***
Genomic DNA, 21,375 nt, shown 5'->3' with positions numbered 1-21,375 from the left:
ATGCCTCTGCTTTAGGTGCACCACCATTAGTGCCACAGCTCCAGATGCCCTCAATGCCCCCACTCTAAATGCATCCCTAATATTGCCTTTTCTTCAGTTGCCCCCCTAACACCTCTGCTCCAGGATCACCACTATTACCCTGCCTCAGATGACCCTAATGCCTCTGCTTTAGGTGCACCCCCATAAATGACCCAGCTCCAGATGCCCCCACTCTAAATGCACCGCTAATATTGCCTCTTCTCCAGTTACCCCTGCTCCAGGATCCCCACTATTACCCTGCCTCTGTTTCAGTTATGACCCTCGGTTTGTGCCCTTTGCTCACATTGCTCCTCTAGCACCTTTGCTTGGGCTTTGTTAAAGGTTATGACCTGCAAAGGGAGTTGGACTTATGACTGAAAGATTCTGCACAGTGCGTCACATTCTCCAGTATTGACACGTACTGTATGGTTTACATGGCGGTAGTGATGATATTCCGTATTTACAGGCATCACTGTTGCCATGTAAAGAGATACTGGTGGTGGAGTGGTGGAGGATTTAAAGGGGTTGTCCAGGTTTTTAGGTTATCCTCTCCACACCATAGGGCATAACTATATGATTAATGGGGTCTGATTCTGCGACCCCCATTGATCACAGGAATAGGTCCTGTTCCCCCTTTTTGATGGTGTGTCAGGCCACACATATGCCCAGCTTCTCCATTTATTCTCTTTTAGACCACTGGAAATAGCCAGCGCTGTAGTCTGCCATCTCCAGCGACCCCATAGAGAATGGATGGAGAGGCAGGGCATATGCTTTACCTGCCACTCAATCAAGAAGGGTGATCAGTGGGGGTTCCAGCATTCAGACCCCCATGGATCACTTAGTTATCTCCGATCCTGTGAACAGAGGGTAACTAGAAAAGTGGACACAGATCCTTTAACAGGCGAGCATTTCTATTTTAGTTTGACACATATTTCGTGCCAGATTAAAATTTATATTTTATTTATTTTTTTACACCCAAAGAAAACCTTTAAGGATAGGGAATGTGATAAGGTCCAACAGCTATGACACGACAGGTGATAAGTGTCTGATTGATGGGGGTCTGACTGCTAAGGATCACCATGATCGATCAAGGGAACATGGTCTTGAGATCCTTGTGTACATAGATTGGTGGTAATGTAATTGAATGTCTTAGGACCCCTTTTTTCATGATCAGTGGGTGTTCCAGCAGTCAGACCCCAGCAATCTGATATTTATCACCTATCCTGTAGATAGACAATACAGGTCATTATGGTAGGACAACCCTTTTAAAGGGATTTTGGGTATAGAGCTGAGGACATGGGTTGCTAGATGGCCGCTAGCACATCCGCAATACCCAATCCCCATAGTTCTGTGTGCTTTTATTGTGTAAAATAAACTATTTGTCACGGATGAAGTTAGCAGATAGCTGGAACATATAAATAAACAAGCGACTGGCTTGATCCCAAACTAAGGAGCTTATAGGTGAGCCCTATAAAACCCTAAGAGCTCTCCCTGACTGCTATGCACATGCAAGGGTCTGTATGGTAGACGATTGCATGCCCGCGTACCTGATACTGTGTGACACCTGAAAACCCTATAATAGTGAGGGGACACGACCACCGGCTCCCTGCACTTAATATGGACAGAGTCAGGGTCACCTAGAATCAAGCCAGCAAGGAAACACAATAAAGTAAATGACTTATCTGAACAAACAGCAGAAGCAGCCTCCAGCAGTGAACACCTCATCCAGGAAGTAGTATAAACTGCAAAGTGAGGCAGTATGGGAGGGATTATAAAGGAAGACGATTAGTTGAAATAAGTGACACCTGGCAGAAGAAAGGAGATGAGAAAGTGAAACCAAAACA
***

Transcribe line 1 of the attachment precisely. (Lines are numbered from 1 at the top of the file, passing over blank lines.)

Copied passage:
Genomic DNA, 21,375 nt, shown 5'->3' with positions numbered 1-21,375 from the left: